Analysis: Seminary decree boost moderates

By KUSHAL JEENA, UPI Correspondent  |  Feb. 28, 2008 at 11:40 AM
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NEW DELHI, Feb. 28 (UPI) -- A recent decree by India's top Islamic seminary declaring terrorism anti-Islamic has not only come as a morale booster for moderates in the community, but also put on the defensive separatists and hardliners who were drawing religious and moral inspiration from 150-year-old Darul Uloom Deoband.

"It (decree) was much needed both in the international and domestic levels as somehow an organized and systematic campaign is on to paint the entire Muslim community as terrorists," said Zafar Agha, an expert in Muslim religious affairs.

Agha said the decree by the seminary in Deoband, which has served as a philosophical influence to the Taliban, describing terrorism as anti-Islamic would also bolster the arguments of Muslim moderates who have been battling the campaign by Hindu nationalists to link India's Muslim community with terrorism.

The Darul Uloom seminary located at Deoband, 475 kilometers from Lucknow, the capital of the northern Indian state of Uttar Pradesh, held an anti-terrorism conference Monday to discuss terrorism and attempts to link it with the Muslim community in India. Following elaborate discussions the influential Muslim religious leaders from all over India, the conference unanimously concluded that terrorism should be strongly denounced.

"We don't have any link or association with terrorism, terrorists, whatsoever. We reject terrorism in all its forms and manifestations. Terrorism is anti-Islamic," said Maulana Marghoob-ur-Rahman, the chief rector of Darul Uloom.

The seminary, which is regarded as influential across the Islamic world, has been under pressure from intellectuals and moderate leaders in the community to sever its softness toward the jihadi brand of Islam propagated by the Taliban and militant groups active in India's restive Jammu & Kashmir state.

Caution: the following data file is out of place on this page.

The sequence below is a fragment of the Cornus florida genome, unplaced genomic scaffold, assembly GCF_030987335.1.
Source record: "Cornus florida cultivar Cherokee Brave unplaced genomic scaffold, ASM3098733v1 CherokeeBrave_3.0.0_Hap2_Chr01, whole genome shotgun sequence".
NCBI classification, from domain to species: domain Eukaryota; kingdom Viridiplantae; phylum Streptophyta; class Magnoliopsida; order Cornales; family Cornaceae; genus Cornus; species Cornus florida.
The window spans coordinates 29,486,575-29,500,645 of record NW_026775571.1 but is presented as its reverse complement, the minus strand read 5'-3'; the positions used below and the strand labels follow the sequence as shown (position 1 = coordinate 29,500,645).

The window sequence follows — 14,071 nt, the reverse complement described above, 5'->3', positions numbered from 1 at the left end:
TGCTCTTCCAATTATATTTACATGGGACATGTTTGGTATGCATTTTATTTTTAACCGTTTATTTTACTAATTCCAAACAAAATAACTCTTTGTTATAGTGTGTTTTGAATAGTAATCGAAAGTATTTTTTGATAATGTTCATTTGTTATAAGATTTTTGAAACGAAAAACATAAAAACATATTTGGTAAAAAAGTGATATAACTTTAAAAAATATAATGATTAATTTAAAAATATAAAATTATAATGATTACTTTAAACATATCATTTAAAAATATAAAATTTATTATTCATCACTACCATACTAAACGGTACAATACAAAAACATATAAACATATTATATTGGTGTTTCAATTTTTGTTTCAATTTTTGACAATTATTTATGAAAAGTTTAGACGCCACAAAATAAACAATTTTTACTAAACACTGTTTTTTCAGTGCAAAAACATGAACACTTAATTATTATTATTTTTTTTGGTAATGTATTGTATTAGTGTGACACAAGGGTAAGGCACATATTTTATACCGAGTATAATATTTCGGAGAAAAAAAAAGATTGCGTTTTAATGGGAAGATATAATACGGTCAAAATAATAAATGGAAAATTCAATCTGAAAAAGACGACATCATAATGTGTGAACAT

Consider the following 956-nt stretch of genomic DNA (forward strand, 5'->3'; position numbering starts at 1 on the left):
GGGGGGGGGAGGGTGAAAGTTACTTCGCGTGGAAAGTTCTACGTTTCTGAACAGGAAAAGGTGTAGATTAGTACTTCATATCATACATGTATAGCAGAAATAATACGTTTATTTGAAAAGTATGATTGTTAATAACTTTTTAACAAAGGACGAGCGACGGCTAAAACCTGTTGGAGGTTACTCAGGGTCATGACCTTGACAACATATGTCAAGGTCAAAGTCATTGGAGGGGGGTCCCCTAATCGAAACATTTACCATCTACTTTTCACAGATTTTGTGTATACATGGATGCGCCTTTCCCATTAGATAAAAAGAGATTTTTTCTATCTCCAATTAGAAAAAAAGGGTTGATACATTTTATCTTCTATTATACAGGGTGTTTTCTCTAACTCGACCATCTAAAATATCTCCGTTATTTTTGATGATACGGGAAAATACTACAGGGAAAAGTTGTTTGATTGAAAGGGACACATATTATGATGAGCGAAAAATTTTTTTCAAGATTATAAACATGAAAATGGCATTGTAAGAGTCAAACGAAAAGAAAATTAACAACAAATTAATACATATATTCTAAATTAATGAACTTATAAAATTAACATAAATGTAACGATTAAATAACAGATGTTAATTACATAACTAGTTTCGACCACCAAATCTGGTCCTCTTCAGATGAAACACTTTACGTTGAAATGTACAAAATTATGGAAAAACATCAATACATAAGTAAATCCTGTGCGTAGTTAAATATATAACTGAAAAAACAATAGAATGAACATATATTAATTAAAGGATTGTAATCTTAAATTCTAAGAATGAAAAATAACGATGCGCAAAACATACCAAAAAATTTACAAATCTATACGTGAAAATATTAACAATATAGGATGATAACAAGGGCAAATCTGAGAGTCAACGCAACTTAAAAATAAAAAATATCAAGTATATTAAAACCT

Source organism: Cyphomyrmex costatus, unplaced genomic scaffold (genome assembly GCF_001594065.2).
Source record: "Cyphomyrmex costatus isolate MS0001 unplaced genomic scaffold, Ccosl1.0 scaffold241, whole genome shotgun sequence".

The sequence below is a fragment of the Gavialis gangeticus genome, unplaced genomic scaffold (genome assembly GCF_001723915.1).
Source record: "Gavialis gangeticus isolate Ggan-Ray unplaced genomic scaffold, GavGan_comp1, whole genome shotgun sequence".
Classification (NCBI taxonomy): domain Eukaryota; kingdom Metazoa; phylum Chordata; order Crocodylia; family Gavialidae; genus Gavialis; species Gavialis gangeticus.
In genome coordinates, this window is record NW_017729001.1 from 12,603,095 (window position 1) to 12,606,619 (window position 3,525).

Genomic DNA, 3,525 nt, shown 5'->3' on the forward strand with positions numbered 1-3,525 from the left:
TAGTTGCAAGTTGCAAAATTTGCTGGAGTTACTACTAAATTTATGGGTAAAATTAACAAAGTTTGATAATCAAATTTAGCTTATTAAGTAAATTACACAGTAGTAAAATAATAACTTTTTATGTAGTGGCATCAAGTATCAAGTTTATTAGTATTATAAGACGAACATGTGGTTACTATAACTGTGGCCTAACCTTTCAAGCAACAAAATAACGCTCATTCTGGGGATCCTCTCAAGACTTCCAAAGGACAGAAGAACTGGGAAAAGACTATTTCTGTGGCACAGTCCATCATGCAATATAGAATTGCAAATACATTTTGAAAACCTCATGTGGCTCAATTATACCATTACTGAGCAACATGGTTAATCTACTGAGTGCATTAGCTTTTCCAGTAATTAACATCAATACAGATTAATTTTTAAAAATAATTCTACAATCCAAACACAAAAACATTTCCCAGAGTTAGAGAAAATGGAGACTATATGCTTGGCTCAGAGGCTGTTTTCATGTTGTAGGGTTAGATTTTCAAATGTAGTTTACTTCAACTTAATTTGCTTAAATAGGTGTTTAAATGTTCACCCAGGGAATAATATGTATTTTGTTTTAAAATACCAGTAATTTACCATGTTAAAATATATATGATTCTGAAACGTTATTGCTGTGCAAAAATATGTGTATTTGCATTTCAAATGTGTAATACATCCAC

The decree marks the first time India's top Muslim university has outright rejected terrorism. The seminary was until Sunday known as an advocate of hard-line Islam.

"The decree has come as a whiff of fresh air, at a time when the BJP and other outfits here had cornered Muslims in the name of fighting terrorism. The seminary's rejection of the killing of innocents in the name of Islam is commendable," said Iftikhar Gilani, a senior journalist at the Kashmir Times who is an expert in minority affairs.

The BJP refers to the Bharatiya Janata Party, India's main opposition that espouses Hindu nationalism.

He further added that the government needs to heed the appeal by Islamic seminaries not to harass innocent Muslim youths by arresting them under "false charges" to earn laurels for their officers.

The decree may help the United States in its fight against the Taliban in Afghanistan. Most Taliban were trained in Islamic seminaries in Pakistan that drew their inspiration from Darul Uloom Deoband.

Like other Muslim universities the world over, Darul Uloom was battling to find a definition of terrorism. It finally took a landmark decision that will pave the way for others to follow, said experts at the New Delhi-based International Islamic Center.

"This is the first time that a religious institution has so strongly condemned violence in the name of Islam," Maulana Marghoob-ur-Rahman said.

Experts are of the view the declaration would help reverse the trend of equating Islam with terrorism. It will be quite difficult for pro-extremists to challenge the decree as scholars and students coming from the Deoband seminary are held in high esteem in the community. Scholars, intellectuals and teachers at the university held considerable internal discussion before the pronouncement was made.

"This will not only take the wind out of the sails of those within the community who have chosen to interpret Islam to serve their own nefarious ends, but also fundamentalists within the Hindu fold who have always been quick to equate Islam with terror," said Syed Aziz Pasha, a lawmaker of the Communist Party of India.

The government, which has officially not reacted to the decree, unofficially said it is closely watching the reaction and fallouts from the fatwa. According to an Interior Ministry official, the government wants to wait as the Deobandis have decided to hold similar anti-terrorism conferences at the state level.

The decree has been largely welcomed by the Muslim community, but it has divided the community in Kashmir where separatists abound.

"Killing of noncombatants was a sin. Islam doesn't allow that. We all agree to it. The religious scholars have seen only one aspect of the problem and have been silent on the real problem of Kashmir," said Sheikh Abdul Aziz, the former chairman of Al Jihad, a separatist group active in the early 1990s.

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